Gulf War Veterans “Aging” Faster
Updated: Apr 29
Hello fellow Veterans! I hope all is well. Spring is here, and it’s time to get outside and get that much-needed exercise to keep us healthy. On the subject of staying fit, I found a fascinating article on Gulf War Illness (GWI) that may interest many of you. Check it out!
Gulf War Illness (GWI) is a complex set of symptoms that can affect people who served in the 1990-91 Gulf War. Symptoms include fatigue, muscle pain and weakness, sleep problems, headaches, joint pain and memory problems. It's not clear what causes GWI or how many people have it but estimates range from 100,000 to 300,000 veterans who served during Operation Desert Shield/Storm (ODS).
Gulf War Illness has been linked to exposure to nerve agents such as sarin gas; pesticides used in protectant kits given out by U.S. military personnel; pyridostigmine bromide (PB) pills taken by some troops against nerve agent attack; depleted uranium used in armor-piercing munitions fired at enemy tanks during ODS; oil well fires set by retreating Iraqi forces in Kuwaiti desert during ODS; smoke from burning oil wells following ODS; chemical weapons left over from previous wars including World War I & II plus Vietnam War era herbicides like Agent Orange which were used extensively throughout Southeast Asia during those conflicts
The diagnosis process for Gulf War Illness is complex, and the symptoms can vary in severity. If you suspect that you have GWS, it's important to consult with your doctor about how they will determine whether or not this is the case. Your doctor may perform a physical exam, ask questions about your medical history and lifestyle choices (such as smoking or drinking), order blood tests and imaging scans such as X-rays or CT scans if necessary--or all of these things together!
Decades later, according to a recent study, the exposure to these chemicals may be causing higher rates and the early onset of chronic medical conditions discovered in Gulf War veterans compared to their non-veteran peers.
The study found that Gulf War veterans reported symptoms of high cholesterol, high blood pressure, diabetes, stroke, heart attack, arthritis, chronic bronchitis, and other chronic conditions at rates generally associated with people about a decade older than them. Veterans who reported exposure to chemical warfare agents and taking PB pills had exceptionally higher heart attack rates and diabetes.
Gulf War veterans are displaying accelerated aging patterns resulting from more and earlier chronic medical conditions than the general population of civilians. A precedent has been discovered in veterans from other wars experiencing this toxicant-induced disorder. An example can be seen with many Vietnam veterans who developed chronic conditions of high blood pressure, diabetes, and many types of cancers related to Agent Orange exposure.
Researchers also compared the prevalence of nine chronic medical conditions in two different samples: 448 members from Ft. Devens and 2,949 non-Gulf War veteran participants matching the demographics of the veterans. They discovered that male Gulf War veterans were more likely to report symptoms of heart attack, high blood pressure, high cholesterol, arthritis, and chronic bronchitis than their non-veteran peers. Female veterans were less likely to report high blood pressure when compared to their non-veteran female peers but almost twenty percent more likely to report diabetes.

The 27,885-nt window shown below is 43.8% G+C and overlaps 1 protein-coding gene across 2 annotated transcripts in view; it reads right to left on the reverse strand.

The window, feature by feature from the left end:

Veterans who reported exposure to war-related chemical weapons were three times more likely to report having diabetes than veterans who were not exposed. Veterans who reported taking the PB anti-nerve agent pills during their deployment were twelve times more likely to report a heart attack than those who had not taken these pills and were also more likely to have diabetes. This is the first study conducted to bring awareness to Gulf War veterans reporting these toxicant exposures related to the increased prevalence of these chronic conditions.
Researchers also compared Gulf War veterans in their 40s, 50s, and 60s with their non-veteran counterparts. They found that veterans in their 40s were 27 times more likely to report having heart attacks, veterans in their 50s had significantly higher rates of arthritis and chronic bronchitis, and veterans in their 60s were five times more likely to report experiencing a stroke than non-veterans in the same age groups. These veterans, in every age group, said that many of these conditions at rates similar, or even higher, than non-veterans that were a decade older than them.
These results indicated that the toxic wounds from GW exposures appear to be associated with more than just the chronic health symptoms of GWI but also chronic aging conditions.
Fascinating stuff! This knowledge helps you understand some of the things that Veterans are experiencing. Maybe it doesn’t affect you, but perhaps it does. Either way, we must arm ourselves with informative knowledge to help us, or other Veterans, through their challenges. Overall, please remain aware of your health and see your medical professionals if you are experiencing any life-threatening issues. So that is it for this month. Be safe, and I will see you soon. Take care.
Samuels, M. (March 2019). Gulf War Veterans “Aging” Faster. Boston University: School of Public Health. Retrieved from https://www.bu.edu/sph/news/articles/2019/gulf-war-veterans-aging-faster/
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